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Jun 09, 2023

When it comes to lowering health care costs, ensuring fair medical billing must be part of the discussion.


Published on August 28, 2023 at 7:11 am CDT

The exorbitant cost of health care is a well-known issue for countless families across the country. Patients, health care professionals and lawmakers alike need to work overtime to bring problematic practices in our health care system to light.

When it comes to lowering health care costs, ensuring fair medical billing must be part of the discussion. In recent years, there has been an uptick in major hospitals acquiring independent community health care practices. When looking closer at this trend of consolidation of medical practices, a concerning pattern emerges new corporate hospital owners will raise the cost of care even though there is no change in services delivered. The vehicle to increase patient expenses? Tacking on hospital facility fees.

These high prices are problematically added to medical invoices by hospitals when services are administered at so-called hospital outpatient departments, which are facilities owned and operated by big hospitals. More times than not, these extra charges are added without the knowledge of the patient. Our neighbors, family members and friends need to be aware of this issue, as do our elected leaders who are in positions of power to address it.

In Alabama, it is no secret that many of our communities deal with critical health issues. An array of chronic health conditions exist across Alabama, with concerning projections showing that the total cost of managing chronic disease in our state will be a whopping $671 billion from 2016-2030. With this outlook in mind, any opportunity to lower health care costs should be a top priority when our leaders come to the policymaking table.

For these reasons, I urge my federal representatives, Senator Katie Britt, Senator Tommy Tuberville, Congresswoman Terri Sewell, and the entire Alabama delegation to support legislation that would make a meaningful impact on health care costs for state residents. Fortunately, there are measures before Congress right now that would ensure fair hospital billing and implement site-neutral payments to benefit both patients and taxpayers supporting the Medicare program.

The Site-based Invoicing and Transparency Enhancement Act (SITE) in the Senate and the Facilitating Accountability in Reimbursements Act (FAIR) in the House of Representatives would be crucial steps towards ensuring medical bills are more reasonable – regardless of where care is delivered. Site-neutral billing is a solution that would prevent hospitals from charging exorbitant prices for medical procedures. This would also benefit the Medicare program by ensuring costs remain consistent across the board.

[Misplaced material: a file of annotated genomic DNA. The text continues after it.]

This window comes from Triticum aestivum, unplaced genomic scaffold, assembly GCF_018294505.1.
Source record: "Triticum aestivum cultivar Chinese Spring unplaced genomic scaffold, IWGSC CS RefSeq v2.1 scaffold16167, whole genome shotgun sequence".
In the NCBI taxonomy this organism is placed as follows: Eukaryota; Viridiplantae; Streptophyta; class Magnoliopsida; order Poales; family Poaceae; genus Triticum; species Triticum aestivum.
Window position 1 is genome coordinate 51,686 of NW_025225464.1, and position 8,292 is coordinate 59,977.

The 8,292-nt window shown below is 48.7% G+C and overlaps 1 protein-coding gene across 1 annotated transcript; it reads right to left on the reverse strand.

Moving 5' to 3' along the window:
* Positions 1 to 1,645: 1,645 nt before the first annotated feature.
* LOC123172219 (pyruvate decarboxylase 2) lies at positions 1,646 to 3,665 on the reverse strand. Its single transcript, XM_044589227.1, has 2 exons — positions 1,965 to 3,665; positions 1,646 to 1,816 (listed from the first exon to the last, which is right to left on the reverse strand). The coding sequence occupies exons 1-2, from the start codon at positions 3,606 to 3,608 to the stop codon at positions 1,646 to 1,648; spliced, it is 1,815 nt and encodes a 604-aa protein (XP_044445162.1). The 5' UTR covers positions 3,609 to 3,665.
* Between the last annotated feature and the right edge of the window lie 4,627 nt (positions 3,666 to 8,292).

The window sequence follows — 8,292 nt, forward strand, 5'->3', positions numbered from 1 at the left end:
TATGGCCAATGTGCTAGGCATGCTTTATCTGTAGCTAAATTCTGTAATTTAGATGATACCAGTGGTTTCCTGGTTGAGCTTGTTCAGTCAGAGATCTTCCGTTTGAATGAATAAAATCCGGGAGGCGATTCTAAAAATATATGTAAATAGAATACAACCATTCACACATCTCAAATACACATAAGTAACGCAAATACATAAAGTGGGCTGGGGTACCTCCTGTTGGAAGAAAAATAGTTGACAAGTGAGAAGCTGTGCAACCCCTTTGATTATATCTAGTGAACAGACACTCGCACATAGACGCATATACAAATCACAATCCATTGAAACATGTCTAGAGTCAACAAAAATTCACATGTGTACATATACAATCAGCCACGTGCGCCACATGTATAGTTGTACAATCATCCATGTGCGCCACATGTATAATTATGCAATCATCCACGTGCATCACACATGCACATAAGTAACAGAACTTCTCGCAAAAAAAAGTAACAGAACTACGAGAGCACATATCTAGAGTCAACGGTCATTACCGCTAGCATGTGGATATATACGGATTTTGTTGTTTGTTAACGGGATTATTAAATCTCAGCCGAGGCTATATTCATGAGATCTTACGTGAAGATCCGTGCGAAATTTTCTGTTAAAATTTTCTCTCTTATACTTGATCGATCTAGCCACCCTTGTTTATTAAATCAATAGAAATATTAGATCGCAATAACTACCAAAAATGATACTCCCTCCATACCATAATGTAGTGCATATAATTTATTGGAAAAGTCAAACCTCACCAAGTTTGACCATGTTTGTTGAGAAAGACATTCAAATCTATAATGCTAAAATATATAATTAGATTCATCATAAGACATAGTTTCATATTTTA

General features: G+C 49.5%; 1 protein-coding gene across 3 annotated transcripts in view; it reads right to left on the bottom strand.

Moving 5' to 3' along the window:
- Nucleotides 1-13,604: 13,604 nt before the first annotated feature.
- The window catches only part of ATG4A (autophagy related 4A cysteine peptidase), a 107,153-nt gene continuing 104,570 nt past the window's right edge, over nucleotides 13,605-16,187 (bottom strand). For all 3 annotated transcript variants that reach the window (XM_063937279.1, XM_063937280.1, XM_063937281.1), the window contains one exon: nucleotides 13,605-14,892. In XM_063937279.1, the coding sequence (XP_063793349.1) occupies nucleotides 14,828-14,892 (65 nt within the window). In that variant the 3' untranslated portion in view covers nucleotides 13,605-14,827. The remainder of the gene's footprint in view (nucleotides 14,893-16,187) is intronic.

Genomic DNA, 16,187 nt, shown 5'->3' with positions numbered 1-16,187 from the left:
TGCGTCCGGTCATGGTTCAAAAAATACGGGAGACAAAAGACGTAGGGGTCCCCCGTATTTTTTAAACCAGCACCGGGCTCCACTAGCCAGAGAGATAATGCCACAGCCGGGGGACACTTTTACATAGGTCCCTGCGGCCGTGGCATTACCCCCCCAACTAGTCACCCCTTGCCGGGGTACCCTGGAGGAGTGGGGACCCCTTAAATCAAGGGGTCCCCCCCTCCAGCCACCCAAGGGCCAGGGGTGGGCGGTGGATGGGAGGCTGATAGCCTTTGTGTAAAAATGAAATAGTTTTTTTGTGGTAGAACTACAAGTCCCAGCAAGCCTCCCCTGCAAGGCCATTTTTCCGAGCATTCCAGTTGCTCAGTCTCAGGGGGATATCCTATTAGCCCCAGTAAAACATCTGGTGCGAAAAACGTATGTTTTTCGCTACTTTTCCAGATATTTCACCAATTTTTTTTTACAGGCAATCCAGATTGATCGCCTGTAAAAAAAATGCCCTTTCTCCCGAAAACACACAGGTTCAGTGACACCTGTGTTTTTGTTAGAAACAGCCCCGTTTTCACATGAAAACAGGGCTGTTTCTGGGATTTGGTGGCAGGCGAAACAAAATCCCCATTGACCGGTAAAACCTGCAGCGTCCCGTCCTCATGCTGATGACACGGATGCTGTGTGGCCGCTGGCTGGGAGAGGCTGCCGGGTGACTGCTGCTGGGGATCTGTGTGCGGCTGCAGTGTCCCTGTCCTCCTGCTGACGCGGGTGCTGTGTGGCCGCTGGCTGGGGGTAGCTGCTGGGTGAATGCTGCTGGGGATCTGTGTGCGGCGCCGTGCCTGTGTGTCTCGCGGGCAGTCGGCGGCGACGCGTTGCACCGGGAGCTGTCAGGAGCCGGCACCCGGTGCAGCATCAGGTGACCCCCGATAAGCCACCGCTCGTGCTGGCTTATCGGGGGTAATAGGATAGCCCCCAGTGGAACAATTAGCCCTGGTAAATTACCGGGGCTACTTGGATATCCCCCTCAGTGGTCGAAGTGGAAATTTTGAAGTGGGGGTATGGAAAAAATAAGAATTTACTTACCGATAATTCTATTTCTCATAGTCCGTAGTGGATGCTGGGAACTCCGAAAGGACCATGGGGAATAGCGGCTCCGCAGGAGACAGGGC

I am encouraged to see the significant bipartisan momentum to address these facility fees through the SITE and FAIR Acts. The potential impact of the site-neutral payment reform legislation is significant, with projections indicating a possible reduction of $153 billion in Medicare spending and a corresponding decrease of $94 billion in health care costs for Medicare beneficiaries. The site-neutral savings go even further by reducing national health expenditures by as much as $672 billion. With high inflation and everyday expenses growing daily, that money can go back into the pockets of hard-working Americans.

Something as critical as health care for ourselves and our loved ones should not be an uphill financial battle. Surely, fair medical billing is something all of our elected leaders can get behind in Washington to make an impact on the daily lives of every American. Making meaningful changes to bring health care costs down often seems insurmountable. But it all starts with small steps, and fair billing reform is part of the way forward.

Billy Taylor is Chief Executive Officer and Founder of Hometown Lenders.

This unfair billing system works against patients. It puts prices out of reach for those most in need.

Britt is cosponsoring two pieces of bipartisan legislation to help Alabamians access insulin.